Natures wonders: fish migrate, return to same nests (Introduction)

by David Turell @, Monday, October 31, 2016, 04:44 (1205 days ago) @ David Turell

Salmon return to the same stream. these fish cme back to the same nesting areas;

"This behaviour is reminiscent of migratory birds such as white storks or swallows. But unlike them, the fish does not migrate over long distances. Instead, it disappears for months on end from its rocky shore breeding sites along the western coasts of Europe and North Africa, travelling offshore to feed.

“The most interesting thing is that they get back to the same nest or to a very close one,” says Paulo Esteves Jorge at the University of Lisbon in Portugal. “It’s surprising to see in a non-migratory species standard behaviours of a migratory one.”

"Male shannies (Lipophrys pholis) – which care for the eggs – were already known to return to their nests if they were artificially removed during their breeding season, from October to April. “Males show a great fidelity to the nest, being able to quickly return to it in the same year if they were taken away,” says Jorge.

"The fresh finding that they return each year has emerged after the team tracked 211 of the fish over a three-year period using tiny electronic tags. “We believe that other similar species will have the same behavioural pattern,” says Jorge.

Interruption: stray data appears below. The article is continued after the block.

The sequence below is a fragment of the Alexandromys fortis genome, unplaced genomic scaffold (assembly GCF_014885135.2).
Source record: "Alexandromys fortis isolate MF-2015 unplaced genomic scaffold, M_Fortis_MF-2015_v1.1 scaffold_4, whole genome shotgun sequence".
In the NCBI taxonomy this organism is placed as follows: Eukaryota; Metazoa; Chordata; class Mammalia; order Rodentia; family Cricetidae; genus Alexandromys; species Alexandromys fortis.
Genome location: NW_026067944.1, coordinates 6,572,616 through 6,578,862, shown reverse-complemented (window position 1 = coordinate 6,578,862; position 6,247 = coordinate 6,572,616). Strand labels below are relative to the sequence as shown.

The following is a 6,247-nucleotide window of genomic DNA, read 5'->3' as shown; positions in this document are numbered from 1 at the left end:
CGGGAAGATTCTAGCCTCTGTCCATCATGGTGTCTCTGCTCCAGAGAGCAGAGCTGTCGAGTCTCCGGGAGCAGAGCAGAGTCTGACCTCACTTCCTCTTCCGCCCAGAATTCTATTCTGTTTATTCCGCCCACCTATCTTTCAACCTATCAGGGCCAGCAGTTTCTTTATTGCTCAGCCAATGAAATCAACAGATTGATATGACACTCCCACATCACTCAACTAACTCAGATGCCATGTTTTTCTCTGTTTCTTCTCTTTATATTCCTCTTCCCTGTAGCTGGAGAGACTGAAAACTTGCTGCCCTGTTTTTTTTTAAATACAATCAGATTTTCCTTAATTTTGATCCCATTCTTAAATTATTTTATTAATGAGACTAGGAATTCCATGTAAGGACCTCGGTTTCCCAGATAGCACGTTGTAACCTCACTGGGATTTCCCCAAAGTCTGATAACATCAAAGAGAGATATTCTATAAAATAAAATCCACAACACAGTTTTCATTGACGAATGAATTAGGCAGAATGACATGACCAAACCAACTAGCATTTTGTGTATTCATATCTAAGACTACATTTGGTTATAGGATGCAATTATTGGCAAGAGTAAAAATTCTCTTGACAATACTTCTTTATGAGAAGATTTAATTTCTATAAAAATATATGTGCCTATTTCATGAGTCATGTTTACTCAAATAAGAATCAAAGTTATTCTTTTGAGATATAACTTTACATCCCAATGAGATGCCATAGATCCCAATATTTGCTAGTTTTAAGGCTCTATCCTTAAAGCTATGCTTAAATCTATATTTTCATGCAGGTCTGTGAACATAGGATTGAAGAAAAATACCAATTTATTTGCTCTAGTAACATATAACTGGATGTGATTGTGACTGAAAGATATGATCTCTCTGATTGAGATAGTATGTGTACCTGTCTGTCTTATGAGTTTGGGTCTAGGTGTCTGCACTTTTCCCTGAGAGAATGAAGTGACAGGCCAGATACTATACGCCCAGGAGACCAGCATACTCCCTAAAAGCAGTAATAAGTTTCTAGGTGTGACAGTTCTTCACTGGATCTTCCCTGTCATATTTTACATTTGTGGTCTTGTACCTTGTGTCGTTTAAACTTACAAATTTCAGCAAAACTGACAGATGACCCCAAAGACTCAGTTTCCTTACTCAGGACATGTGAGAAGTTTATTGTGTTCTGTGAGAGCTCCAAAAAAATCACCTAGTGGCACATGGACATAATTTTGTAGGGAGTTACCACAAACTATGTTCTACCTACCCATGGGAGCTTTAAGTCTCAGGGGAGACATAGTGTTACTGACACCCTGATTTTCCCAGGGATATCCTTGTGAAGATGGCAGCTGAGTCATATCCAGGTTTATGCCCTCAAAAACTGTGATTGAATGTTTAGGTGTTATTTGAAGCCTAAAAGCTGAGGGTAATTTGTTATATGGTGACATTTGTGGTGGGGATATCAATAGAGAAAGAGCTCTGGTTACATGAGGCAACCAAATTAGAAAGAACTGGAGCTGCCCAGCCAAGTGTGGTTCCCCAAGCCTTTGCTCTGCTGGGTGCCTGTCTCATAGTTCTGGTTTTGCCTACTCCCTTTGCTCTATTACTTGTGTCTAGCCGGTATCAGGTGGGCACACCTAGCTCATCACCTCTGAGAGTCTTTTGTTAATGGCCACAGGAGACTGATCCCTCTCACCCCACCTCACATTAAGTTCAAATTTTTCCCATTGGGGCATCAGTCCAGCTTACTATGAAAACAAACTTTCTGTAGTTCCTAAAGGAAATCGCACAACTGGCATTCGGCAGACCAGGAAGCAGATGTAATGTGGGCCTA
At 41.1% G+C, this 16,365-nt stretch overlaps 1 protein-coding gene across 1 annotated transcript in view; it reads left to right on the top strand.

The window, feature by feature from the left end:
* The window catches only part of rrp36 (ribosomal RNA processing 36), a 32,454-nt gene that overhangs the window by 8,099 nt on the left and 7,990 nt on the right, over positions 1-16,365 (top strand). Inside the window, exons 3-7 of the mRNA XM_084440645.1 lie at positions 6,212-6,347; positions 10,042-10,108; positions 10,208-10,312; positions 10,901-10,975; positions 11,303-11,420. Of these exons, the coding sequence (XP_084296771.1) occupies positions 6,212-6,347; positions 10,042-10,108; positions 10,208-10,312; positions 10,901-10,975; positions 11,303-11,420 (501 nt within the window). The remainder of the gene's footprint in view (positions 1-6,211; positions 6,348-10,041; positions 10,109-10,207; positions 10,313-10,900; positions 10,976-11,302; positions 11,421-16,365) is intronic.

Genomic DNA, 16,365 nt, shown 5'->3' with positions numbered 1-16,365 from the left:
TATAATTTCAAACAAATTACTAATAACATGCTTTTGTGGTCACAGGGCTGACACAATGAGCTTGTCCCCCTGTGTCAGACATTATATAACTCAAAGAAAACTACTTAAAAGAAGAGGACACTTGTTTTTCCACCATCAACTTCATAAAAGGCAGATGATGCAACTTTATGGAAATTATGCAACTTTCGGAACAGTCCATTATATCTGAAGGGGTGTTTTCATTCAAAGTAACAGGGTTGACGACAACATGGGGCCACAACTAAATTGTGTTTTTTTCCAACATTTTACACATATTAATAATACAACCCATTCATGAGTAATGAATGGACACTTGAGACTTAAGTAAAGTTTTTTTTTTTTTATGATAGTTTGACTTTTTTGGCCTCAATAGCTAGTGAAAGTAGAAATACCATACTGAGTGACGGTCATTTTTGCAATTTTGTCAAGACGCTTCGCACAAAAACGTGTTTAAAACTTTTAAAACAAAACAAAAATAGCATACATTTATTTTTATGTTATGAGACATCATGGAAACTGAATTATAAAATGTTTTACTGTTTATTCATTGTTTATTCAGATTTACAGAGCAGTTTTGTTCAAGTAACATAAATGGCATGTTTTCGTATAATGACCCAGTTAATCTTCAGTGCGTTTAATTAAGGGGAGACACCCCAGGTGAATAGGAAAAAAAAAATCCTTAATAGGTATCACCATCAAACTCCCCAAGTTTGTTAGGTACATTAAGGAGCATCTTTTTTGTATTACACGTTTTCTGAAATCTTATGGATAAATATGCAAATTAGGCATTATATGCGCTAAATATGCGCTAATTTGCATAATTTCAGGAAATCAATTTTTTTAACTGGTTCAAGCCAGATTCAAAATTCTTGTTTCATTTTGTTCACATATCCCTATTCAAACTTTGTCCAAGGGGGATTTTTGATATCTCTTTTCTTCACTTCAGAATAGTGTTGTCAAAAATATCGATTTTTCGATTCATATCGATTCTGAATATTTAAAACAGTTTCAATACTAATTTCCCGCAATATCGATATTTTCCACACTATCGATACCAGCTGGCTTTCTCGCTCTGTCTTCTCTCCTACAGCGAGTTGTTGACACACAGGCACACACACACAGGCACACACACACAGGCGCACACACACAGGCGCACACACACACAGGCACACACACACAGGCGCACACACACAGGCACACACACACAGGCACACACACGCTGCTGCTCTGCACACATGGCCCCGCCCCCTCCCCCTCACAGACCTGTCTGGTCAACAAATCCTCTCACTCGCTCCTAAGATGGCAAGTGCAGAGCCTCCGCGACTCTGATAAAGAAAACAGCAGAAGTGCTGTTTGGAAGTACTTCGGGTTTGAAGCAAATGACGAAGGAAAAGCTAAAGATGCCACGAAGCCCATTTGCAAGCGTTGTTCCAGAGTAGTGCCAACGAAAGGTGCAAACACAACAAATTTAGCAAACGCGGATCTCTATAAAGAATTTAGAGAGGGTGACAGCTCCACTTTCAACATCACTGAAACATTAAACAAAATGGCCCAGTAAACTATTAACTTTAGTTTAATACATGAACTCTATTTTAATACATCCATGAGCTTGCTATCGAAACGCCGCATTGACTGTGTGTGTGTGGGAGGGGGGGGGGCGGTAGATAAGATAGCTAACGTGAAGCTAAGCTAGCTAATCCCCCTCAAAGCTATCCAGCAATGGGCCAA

"The team also conducted experiments in which they removed four fish from their nests and placed them more than 100 metres away, finding that half of them returned within two months.

"Returning to breeding sites, much like sea turtles do, requires homing abilities, including well-developed navigation skills and an aptitude for keeping track of your position.

"Paulo Jorge says it’s not yet clear how shannies find their way back, and they may use scent, visual landmarks or other cues. They are normally found in intertidal zones, which are submerged at high tide and exposed to air at low tide. They emerge from rock pools or from underneath damp stones and seaweed at high tide to forage over the shore.

“'Many species of intertidal rock-pool fish have excellent homing capabilities backed up by fantastic spatial learning,” says Culum Brown at Macquarie University in Sydney, Australia. “This paper extends this work by tracking fish over a three-year time frame, far longer than previous efforts.”

"So why do these fish do it?

"Nesting seems to be energetically demanding for shannies, with some of them taking a gap year before returning to their nest – perhaps because they can’t feed as much while nesting.

"Returning to well-known nests might be advantageous, saving the shannies energy on finding a new nesting location and meaning they know better where to find food and avoid predators while tending eggs."

Comment: It is not known how they do this but some fish are known to have a sense of smell. The trip they take is not long. They might be able to remember the geography. With all migrations the same issue comes up, how did they learn this instinct? Also, we do not know how instinct is recorded in DNA. Hopefully it will be understood through research

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